Association of COVID-19 with major arterial and venous thrombotic diseases: a population-wide cohort study of 48 million adults in England and Wales

Rochelle O C Knight, Venexia M Walker, Samantha Ip, Jennifer A Cooper, Thomas Bolton, Spencer Keene, Rachel E Denholm, Ashley Akbari, Hoda Abbasizanjani, Fatemeh Torabi, Efosa Omigie, Sam Hollings, Teri-Louise North, Renin M B S Toms, Xiyun Jiang, Emanuele Di Angelantonio, Spiros Denaxas, Johan H Thygesen, Christopher Tomlinson, Ben BrayCraig J Smith, Mark Barber, Kamlesh Khunti, George Davey Smith, Nishi Chaturvedi, Cathie Sudlow, William Whiteley, Angela M Wood, Jonathan A C Sterne*

*Corresponding author for this work

Research output: Contribution to journalArticle (Academic Journal)peer-review

104 Citations (Scopus)


Background: Infection with severe acute respiratory syndrome coronavirus 2 (SARS-CoV-2) induces a pro-thrombotic state, but long-term effects of COVID-19 on incidence of vascular diseases are unclear.

Methods: We studied vascular diseases after COVID-19 diagnoses in population-wide anonymised linked English and Welsh electronic health records from 1st January to 7th December 2020. We estimated adjusted hazard ratios (aHRs) comparing the incidence of arterial thromboses and venous thromboembolic (VTE) events after diagnosis of COVID-19 with the incidence in people without a COVID-19 diagnosis. We conducted subgroup analyses by COVID-19 severity, demographic characteristics and prior history.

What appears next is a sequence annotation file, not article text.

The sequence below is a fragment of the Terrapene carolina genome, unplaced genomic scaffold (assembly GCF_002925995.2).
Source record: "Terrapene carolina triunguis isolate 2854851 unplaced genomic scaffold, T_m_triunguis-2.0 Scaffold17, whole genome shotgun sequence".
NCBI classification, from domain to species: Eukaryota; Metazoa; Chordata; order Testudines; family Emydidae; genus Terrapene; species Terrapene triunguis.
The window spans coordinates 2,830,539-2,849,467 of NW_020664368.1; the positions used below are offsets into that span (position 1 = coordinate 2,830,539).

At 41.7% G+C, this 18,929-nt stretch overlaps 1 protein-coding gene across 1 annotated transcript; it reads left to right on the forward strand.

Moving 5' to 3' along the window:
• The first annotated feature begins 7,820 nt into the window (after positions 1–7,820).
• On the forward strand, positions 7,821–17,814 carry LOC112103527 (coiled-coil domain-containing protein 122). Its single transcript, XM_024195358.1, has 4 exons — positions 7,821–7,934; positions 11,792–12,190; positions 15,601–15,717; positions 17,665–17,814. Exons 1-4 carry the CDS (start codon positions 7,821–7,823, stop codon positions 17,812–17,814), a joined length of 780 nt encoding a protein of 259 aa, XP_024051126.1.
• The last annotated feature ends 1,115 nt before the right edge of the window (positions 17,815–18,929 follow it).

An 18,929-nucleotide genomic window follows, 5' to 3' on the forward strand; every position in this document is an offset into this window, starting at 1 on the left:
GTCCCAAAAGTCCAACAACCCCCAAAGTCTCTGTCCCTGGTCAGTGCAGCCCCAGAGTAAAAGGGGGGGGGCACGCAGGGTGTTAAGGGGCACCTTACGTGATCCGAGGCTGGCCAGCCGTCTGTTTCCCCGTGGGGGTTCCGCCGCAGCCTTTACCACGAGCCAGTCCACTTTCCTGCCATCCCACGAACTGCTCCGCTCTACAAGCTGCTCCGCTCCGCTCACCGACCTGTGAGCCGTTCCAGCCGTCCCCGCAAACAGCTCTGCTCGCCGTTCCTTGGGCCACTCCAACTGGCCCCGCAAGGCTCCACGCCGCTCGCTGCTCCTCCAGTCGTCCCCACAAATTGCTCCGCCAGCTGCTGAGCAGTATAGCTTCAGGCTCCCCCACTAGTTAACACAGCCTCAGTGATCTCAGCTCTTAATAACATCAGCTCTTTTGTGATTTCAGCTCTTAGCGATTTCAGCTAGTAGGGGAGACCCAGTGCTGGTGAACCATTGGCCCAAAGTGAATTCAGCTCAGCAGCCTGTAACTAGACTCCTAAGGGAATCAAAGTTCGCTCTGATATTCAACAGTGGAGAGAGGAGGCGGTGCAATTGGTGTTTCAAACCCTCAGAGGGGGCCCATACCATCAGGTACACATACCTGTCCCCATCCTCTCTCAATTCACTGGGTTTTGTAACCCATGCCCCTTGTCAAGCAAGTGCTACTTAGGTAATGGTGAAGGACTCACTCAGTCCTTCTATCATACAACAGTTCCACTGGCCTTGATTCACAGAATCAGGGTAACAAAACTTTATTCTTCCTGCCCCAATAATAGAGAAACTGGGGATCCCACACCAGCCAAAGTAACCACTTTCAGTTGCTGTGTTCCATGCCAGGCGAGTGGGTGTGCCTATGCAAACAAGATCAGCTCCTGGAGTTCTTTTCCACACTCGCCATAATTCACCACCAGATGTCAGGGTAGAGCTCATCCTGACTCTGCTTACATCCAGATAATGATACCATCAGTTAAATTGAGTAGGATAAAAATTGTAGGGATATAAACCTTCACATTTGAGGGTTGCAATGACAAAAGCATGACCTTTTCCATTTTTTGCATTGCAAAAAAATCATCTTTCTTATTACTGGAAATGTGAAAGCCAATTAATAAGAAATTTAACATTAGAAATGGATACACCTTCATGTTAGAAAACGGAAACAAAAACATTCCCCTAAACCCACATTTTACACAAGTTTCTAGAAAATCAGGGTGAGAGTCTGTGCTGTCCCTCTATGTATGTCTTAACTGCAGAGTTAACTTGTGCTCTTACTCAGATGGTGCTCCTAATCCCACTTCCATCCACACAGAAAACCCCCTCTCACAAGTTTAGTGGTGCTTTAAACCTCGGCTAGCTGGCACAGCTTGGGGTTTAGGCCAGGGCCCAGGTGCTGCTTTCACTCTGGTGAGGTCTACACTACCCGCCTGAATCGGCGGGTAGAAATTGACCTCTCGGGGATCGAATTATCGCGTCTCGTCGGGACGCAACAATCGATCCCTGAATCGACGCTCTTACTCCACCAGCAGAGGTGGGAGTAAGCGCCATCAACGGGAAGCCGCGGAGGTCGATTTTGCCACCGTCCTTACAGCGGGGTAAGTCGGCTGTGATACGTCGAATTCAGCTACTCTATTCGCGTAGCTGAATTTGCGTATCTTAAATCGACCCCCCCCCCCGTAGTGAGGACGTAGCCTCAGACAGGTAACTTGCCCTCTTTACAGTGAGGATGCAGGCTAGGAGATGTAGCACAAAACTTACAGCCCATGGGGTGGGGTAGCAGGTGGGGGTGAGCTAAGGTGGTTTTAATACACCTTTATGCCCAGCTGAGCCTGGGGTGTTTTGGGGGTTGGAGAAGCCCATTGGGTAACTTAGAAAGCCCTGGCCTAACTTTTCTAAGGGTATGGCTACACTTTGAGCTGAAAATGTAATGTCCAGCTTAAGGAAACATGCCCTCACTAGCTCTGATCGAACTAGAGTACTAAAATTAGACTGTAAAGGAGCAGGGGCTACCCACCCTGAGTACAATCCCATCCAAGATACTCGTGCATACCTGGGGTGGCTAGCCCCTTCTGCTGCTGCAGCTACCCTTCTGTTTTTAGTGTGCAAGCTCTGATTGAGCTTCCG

Results: Among 48 million adults, 125,985 were and 1,319,789 were not hospitalised within 28 days of COVID-19. In England, there were 260,279 first arterial thromboses and 59,421 first VTE events during 41.6 million person-years follow-up. aHRs for first arterial thrombosis compared with no COVID-19 declined from 21.7 (95% CI 21.0-22.4) in week 1 after COVID-19 to 1.34 (1.21-1.48) during weeks 27-49. aHRs for first VTE event declined from 33.2 (31.3-35.2) in week 1 to 1.80 (1.50-2.17) during weeks 27-49. aHRs were higher, for longer after diagnosis, after hospitalised versus non-hospitalised COVID-19, among people of Black and Asian versus White ethnicity and among people without versus with a previous event. The estimated whole-population increases in risk of arterial thromboses and VTE events 49 weeks after COVID-19 were 2.5% and 0.6% respectively, corresponding to 7,197 and 3,517 additional events respectively after 1.4 million COVID-19 diagnoses.

Conclusion: High relative incidence of vascular events soon after COVID-19 diagnosis declines more rapidly for arterial thromboses than VTEs. However, incidence remains elevated up to 49 weeks after COVID-19. These results support policies to avoid severe COVID-19 with effective COVID-19 vaccines, early review after discharge, risk factor control and use of secondary preventive agents in high-risk patients.
Original languageEnglish
Number of pages42
Early online date19 Sept 2022
Publication statusPublished - 20 Sept 2022

Structured keywords

  • Bristol Population Health Science Institute


  • COVID-19
  • thrombotic diseases
  • myocardial infarction
  • stroke
  • pulmonary embolism
  • deep vein thrombosis
  • electronic health records


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